Meanwhile, A MSFT v. Google Battle Brews…

It's always when I'm on the road. Microsoft's counsel today made some inflammatory comments (more here) about Google and copyright, infering that perhaps Google's entire approach to media was in violation of copyright. Google pointed me to a response by the head of the CIAA, here. This is not…

It’s always when I’m on the road. Microsoft’s counsel today made some inflammatory comments (more here) about Google and copyright, infering that perhaps Google’s entire approach to media was in violation of copyright. Google pointed me to a response by the head of the CIAA, here.

This is not Microsoft’s – or others – first attempt at playing to Big Media’s fears of Google. More as I have it…

Update: Google has provided me with this comment from David Drummond, their Senior Vice President Corporate Development and Chief Legal Officer:

The goal of search engines, and of products like Google Book Search and YouTube, is to help users find information from content producers of every size. We do this by complying with international copyright laws, and the result has been more exposure and in many cases more revenue for authors, publishers and producers of content. In the publishing industry alone, we work with more than 10,000 partners around the world to make their works discoverable online, and in video, we recently added new partners including BBC and NBA. We look forward to working with even more partners to make more content discoverable online.

Just as Google is in a pitched debate with major media companies over YouTube, Microsoft pokes at its soft underbelly. I love this stuff. It literally writes itself.

11 thoughts on “Meanwhile, A MSFT v. Google Battle Brews…”

  1. I agree that this is getting quite interesting. Dont you sense that Google needs to start giving a bit more consideration to the media players? I also think that they need a few more coups like the one announced last week of 29,000 Springer books going up on Google Book Search — that is have already gone up. Well done Google and Springer!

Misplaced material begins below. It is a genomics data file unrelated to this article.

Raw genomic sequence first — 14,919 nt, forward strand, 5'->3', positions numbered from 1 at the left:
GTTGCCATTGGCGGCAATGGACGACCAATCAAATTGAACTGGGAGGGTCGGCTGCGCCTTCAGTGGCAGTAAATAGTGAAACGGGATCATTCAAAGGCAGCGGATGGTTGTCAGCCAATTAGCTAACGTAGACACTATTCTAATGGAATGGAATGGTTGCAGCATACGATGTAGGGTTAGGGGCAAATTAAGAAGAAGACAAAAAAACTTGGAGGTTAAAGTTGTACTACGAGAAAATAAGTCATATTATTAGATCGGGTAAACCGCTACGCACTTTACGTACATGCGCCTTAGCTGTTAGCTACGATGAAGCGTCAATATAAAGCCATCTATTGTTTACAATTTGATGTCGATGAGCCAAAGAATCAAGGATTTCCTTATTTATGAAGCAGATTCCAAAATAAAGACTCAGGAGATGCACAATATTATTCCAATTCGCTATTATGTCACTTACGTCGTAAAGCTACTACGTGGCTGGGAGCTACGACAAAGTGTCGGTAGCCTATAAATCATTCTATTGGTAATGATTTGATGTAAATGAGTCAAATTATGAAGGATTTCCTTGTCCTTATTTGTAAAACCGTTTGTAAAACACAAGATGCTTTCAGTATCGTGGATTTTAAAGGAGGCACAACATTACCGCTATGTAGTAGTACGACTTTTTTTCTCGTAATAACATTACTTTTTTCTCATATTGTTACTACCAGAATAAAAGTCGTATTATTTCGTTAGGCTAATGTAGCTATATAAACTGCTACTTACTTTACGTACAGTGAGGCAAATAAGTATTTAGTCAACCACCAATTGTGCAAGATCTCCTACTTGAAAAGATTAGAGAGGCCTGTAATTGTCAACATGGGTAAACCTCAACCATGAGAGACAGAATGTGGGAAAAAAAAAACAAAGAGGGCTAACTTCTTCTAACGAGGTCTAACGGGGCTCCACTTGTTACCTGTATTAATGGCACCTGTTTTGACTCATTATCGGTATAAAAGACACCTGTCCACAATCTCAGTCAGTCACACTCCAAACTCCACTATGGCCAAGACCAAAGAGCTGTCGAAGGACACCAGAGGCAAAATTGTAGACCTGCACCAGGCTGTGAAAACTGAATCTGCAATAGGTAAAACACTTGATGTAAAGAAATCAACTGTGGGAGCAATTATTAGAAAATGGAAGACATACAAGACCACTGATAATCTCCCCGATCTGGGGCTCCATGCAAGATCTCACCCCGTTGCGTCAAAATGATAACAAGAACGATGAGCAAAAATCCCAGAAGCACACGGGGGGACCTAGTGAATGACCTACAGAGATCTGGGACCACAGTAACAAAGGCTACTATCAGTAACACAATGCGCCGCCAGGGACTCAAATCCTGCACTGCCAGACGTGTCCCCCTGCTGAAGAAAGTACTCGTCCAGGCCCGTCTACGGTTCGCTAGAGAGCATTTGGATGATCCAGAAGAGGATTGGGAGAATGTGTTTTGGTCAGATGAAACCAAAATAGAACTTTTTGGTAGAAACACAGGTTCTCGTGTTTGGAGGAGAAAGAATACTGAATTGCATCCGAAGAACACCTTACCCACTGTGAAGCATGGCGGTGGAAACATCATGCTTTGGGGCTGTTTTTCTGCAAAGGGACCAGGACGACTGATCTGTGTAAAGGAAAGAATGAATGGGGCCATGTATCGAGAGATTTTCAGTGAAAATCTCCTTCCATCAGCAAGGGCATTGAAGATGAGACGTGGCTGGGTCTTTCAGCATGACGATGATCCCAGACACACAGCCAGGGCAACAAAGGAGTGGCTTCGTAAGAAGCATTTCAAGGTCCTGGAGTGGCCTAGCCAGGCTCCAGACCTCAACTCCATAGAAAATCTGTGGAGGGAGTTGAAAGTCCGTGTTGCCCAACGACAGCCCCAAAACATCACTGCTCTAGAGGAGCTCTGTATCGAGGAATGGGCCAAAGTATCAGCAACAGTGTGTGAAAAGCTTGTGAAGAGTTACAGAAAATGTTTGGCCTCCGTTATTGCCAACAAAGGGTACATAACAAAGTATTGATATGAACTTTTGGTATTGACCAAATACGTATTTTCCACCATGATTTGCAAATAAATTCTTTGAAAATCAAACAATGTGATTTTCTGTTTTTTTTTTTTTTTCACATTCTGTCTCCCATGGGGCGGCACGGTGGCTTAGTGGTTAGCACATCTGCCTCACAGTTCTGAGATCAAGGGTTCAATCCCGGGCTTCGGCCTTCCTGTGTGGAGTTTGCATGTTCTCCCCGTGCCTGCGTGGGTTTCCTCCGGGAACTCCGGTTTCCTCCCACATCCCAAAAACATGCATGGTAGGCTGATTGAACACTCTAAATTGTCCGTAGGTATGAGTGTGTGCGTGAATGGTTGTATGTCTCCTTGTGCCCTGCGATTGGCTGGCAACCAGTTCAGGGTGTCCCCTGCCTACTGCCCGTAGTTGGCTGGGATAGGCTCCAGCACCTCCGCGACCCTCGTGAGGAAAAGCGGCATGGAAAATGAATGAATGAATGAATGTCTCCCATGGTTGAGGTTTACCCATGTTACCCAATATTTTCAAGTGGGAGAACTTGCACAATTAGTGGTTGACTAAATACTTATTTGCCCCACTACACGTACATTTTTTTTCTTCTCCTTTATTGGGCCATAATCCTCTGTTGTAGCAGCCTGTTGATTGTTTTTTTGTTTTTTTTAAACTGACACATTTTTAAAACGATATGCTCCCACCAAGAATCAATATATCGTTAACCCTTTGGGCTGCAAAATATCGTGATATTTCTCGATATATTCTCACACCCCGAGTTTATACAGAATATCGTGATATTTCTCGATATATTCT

BTW does anyone understand the way Google Book Search counts its books. See comment here and link to GBS that lists all the Springer books. 46,600?

  2. Factor in Microsoft’s ongoing interest in search and Google’s headlong dive into the desktop (webtop?) application market, and this is just another warning shot in a much larger war. With any luck, some Google/Microsoft battles will be good for not only users but small businesses in the internet space.

  3. That’s funny. I just went to and searched for [john battelle predictions]. Looks like Microsoft is storing cached versions of your posts on their servers, and displaying snippets in the search results.

    Did Microsoft ask your permission before copying your content to their servers? How exactly is this different from Google storing the contents of books on their servers and displaying snippets as search results?

    Kettle, meet pot.

  4. mb: One “exact” way in which this is different is that, in some way and at some point, John intended his text to be viewed by every person connected to the web. He explicitly shared it. And, in order to share it, John recognized (as Larry Lessig likes to argue) that routers and buffers from his machine to my machine would all be making copies of that content. By putting it on the web, John gave permission for all this copying to occur.

    Also, for John’s book, “The Search”, John has written on this blog that he personally does not mind if Google scans his book. John is again explicitly giving permission.

    With Google’s library scanning project, the difference is that there was never an initial permission given given by the authors of the books. With the exception of a few authors here and there, most authors did not authorize either the digital scanning or caching of their work. Google just went out and cached it.

    What was that about the kettle?

  5. Sorry, JG, I’m not seeing the distinction. Are you saying that it’s OK to copy someone’s entire work and republish it if the work is published as bits on a server, but it’s not OK if the work is published as ink on paper?

    You’re saying that because John *intended* his work to be viewable on the Web, that it’s OK for Microsoft to copy it and show cached versions on Microsoft’s site? What if John *intended* for readers to see the ads on his own site, and now he’s losing money when people view the cached copy at How is this different from a print publisher, who also *intends* for her work to be read as widely as possible?